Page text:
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This one's just weird to me. Some little syntax error or something. Simply adding the value of two variables and appending them to a third.

var total = 0;


    var thiis = $(this),
        cost  = thiis.attr('data-cost');

    if (thiis.prop('checked')){

        total = total + cost;
    } else {

        total = total - cost;

So if cost = 5 and the input is checked then total equal 5. Instead, I'm getting 05.


Word is that the values arn't integers, so they're appending. Instead of having to do some fancy string-integer flip, is there a way for me to grab the data attribute as an integer from the get-go?


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Sure you don't have total = '5' or something similar? If one is a string it'll concat instead of add. –  Brad Christie Oct 22 '12 at 0:45
Returns 10 here jsfiddle.net/j08691/gNZh9 –  j08691 Oct 22 '12 at 0:45
just use the .data() method instead of .attr() - .data() makes every attempt to properly typecast the value, whereas .attr() returns just a string. Also, you would only need to do .data('cost') instead of .attr('data-cost'). –  ahren Oct 22 '12 at 1:11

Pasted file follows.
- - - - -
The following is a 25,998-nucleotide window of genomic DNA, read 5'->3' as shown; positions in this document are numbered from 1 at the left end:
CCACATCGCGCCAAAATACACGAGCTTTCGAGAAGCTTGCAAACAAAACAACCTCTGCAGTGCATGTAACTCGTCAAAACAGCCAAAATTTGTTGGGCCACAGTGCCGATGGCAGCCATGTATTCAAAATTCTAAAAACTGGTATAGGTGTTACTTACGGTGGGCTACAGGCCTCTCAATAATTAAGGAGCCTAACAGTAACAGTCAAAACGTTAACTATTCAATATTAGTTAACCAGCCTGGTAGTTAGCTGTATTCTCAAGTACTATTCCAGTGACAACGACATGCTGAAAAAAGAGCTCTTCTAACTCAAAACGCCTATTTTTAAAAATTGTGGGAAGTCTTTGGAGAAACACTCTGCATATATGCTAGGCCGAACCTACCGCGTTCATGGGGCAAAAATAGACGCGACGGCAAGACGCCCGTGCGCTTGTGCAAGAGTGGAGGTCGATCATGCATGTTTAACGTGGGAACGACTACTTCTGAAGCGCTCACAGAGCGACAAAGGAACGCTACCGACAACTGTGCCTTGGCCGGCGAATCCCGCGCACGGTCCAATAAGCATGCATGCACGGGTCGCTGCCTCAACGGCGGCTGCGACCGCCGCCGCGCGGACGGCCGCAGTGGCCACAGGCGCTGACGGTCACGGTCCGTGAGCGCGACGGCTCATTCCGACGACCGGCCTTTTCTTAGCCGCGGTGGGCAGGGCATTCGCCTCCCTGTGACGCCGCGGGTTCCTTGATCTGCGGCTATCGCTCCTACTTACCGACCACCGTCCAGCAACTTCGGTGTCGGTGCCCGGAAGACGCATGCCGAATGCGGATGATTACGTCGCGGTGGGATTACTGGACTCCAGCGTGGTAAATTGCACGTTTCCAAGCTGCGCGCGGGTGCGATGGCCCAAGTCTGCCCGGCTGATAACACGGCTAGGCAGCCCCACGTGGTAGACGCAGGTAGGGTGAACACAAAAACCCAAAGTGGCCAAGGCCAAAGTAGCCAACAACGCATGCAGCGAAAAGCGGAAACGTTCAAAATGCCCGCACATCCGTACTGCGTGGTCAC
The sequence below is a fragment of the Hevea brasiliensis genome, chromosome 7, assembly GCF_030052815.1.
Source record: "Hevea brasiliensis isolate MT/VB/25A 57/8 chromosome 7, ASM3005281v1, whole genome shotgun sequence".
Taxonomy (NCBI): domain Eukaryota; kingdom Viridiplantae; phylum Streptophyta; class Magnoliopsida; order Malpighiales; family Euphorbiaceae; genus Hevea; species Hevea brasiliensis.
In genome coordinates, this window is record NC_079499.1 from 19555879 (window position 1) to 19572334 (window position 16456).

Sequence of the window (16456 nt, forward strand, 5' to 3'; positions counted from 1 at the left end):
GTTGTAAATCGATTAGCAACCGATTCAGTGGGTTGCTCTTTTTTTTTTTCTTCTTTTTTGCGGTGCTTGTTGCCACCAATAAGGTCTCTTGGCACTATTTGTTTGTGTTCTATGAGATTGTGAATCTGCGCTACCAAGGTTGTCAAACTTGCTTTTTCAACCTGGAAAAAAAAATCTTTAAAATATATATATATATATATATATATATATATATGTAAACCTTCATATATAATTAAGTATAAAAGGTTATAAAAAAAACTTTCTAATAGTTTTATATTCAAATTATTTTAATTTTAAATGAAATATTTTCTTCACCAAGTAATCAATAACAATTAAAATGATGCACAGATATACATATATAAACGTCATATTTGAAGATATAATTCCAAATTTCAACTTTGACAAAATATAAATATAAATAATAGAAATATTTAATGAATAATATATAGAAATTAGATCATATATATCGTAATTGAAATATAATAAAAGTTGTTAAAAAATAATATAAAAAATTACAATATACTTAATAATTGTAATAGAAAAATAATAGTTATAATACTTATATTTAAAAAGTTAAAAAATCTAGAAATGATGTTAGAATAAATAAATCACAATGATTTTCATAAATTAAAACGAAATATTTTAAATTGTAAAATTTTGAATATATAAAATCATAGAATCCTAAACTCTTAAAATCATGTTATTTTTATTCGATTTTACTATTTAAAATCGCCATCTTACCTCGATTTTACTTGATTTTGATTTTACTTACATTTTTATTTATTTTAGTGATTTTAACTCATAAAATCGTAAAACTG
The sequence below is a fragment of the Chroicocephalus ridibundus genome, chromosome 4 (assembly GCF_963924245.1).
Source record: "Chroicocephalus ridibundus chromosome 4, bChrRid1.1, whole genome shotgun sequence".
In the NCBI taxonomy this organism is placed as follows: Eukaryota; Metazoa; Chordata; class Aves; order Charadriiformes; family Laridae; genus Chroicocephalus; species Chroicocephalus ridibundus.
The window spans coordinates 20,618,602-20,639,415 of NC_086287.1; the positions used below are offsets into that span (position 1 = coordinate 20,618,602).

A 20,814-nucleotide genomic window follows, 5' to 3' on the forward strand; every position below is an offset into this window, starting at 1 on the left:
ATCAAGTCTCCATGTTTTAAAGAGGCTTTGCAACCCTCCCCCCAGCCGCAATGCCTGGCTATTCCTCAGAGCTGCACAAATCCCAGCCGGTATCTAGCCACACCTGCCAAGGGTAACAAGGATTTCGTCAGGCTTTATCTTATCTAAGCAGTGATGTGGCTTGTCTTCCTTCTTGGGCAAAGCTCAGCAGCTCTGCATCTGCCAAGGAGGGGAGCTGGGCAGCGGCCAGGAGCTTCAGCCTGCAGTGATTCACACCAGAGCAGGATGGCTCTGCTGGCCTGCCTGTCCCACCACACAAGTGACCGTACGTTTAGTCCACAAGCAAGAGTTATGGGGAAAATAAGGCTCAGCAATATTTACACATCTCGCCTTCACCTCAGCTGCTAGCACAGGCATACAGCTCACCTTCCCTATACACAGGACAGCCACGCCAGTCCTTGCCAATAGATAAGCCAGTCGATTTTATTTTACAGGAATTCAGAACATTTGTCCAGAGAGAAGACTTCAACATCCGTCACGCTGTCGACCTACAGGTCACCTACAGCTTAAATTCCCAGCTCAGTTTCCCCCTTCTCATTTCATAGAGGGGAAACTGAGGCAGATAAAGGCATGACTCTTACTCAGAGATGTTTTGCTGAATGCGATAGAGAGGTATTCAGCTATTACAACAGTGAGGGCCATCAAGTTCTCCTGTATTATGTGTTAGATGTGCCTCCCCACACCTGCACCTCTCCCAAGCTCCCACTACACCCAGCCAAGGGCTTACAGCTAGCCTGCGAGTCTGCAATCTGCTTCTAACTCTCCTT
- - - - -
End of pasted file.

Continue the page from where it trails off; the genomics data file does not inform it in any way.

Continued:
2 Answers 2

up vote 0 down vote accepted

you need an integer cast if somewhere these vars are casted as strings, which is the reason for the incorect result.

and you could do just total += parseInt(each);

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One (or both) of the values have to have been assigned as a string. If you're seeing this a lot you can avoid it by (forcefully) casting to a number:

function add(){
  var total = 0;
  for (var a = 0; a < arguments.length; a++){
    var n = new Number(arguments[a]);
    //console.log(arguments[a] + '=' + n);
    if (isNaN(n)){
      throw "Argument " + a + " is not a number.";
    total += n;
  return total;

add('1', 2, 3.5);

It's a work-around to the real issue (if these are in-fact numbers you need to see why it is they're strings) but this will get you your intended result:

total = add(total,each);
share|improve this answer
thank you for the thorough answer.. went with reflectives because it's an existing method –  technopeasant Oct 22 '12 at 1:01
@technopeasant: Using new Number() is also "Existing". (It's what every number derives from). Keep in mind though that parseInt is only good for whole numbers. If your numbers will ever have decimals you'll need to use parseFloat. And, this will never matter if at any time total is a string. –  Brad Christie Oct 22 '12 at 1:02

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